CQ bookkeeper jailed for stealing $11,000 from company
A Central Queensland woman has been sentenced to prison after she paid herself $11,000 from a business account into her personal bank account.
Kerry Anne Wilson, 51, pleaded guilty in Rockhampton Magistrates Court on March 31 to one count of stealing by clerks and servants.
Police prosecutor sergeant Shaun Janes said Wilson was employed by the victim business, Mystery Hills, where she worked in administration and was responsible for accounts payable.
Sergeant Janes said Wilson accessed the business’ accounts payable system on August 13, 2018 and paid herself $11,000 from the business account into her personal bank account.
He said the payment was more than her ordinary wages and done without the consent or knowledge of the victim.
He said Wilson told police on May 2, 2019 that she had permission and the money was a car loan for her to purchase a Nissan Patrol.
He said she told police she had not purchased the vehicle and had transferred the money back the next week.
He said police spoke to the victim, who told officers he had never given her permission for any money for a personal loan and that he had never previously lent money to any employees and had no knowledge of the defendant purchasing a car.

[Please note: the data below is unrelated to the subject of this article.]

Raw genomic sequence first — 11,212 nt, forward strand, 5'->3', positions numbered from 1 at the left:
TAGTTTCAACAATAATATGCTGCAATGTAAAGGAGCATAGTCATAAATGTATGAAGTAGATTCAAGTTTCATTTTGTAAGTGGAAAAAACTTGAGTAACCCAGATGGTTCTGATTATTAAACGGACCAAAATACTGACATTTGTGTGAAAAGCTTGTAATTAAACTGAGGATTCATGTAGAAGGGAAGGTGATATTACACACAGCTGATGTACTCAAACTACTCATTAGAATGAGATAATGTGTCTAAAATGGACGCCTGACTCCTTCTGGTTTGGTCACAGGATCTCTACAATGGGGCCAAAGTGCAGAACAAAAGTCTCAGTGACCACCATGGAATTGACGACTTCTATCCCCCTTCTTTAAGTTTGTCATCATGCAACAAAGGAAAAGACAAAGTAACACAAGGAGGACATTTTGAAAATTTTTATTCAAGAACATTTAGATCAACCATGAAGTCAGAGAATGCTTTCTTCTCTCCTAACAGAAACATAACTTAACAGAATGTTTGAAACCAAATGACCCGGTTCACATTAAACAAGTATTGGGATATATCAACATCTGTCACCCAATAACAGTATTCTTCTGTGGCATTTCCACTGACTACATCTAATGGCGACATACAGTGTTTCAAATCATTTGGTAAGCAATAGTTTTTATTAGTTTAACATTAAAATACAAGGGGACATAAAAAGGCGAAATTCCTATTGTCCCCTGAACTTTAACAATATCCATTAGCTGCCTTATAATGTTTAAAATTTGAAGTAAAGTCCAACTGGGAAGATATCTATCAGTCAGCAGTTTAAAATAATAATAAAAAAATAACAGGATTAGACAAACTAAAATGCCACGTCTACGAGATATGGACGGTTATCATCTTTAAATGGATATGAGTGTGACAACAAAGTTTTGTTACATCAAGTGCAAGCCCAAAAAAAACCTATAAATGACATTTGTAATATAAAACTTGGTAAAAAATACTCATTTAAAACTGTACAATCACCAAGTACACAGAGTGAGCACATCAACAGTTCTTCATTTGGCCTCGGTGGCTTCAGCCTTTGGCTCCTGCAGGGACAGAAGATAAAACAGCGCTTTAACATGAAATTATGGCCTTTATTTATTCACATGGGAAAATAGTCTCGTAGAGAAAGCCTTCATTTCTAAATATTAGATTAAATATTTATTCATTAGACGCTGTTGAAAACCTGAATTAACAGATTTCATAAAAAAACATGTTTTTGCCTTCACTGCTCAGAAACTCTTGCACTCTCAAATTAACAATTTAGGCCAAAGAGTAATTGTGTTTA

The court heard checks of both the victim and Wilson’s bank accounts had revealed on August 13, 2018 $11,000 was transferred from the business account to Wilson’s personal bank account and on the same day she then transferred $10,000 of that money to another account.
It was further revealed no money had been paid to the victim.
Sergeant Janes said police spoke to Wilson again on June 24, 2019 where she told officers she had paid the money back to the victim the week after August 13, 2018.
He said police told Wilson her and the victim’s bank accounts did not show that transaction, however, she continued to claim the money was paid back.
He said restitution was sought for $11,000.
Defence lawyer Lachlan Robertson said his client had a longstanding relationship with the victim in the matter and had shown remorse and made “significant” attempts to apologise for her actions.
Mr Robertson said he had been instructed by his client that there had been attempts to make restitution, however, he did not have documentary evidence to provide to the court.
Magistrate Jason Schubert asked Mr Robertson if it was accepted that his client had not paid any money back to which he confirmed that was the case.
Mr Robertson said his client came before the court with no criminal history and was wheelchair bound due to mobility issues that were the result of a car crash in 2007.
He said his client had a number of employment opportunities throughout her life, mostly working in administration in the business sector, however, he stated she was currently unemployed.
Wilson was convicted and sentenced to prison for 12 months, suspended for two years after serving two months.
She was ordered to pay $11,000 restitution.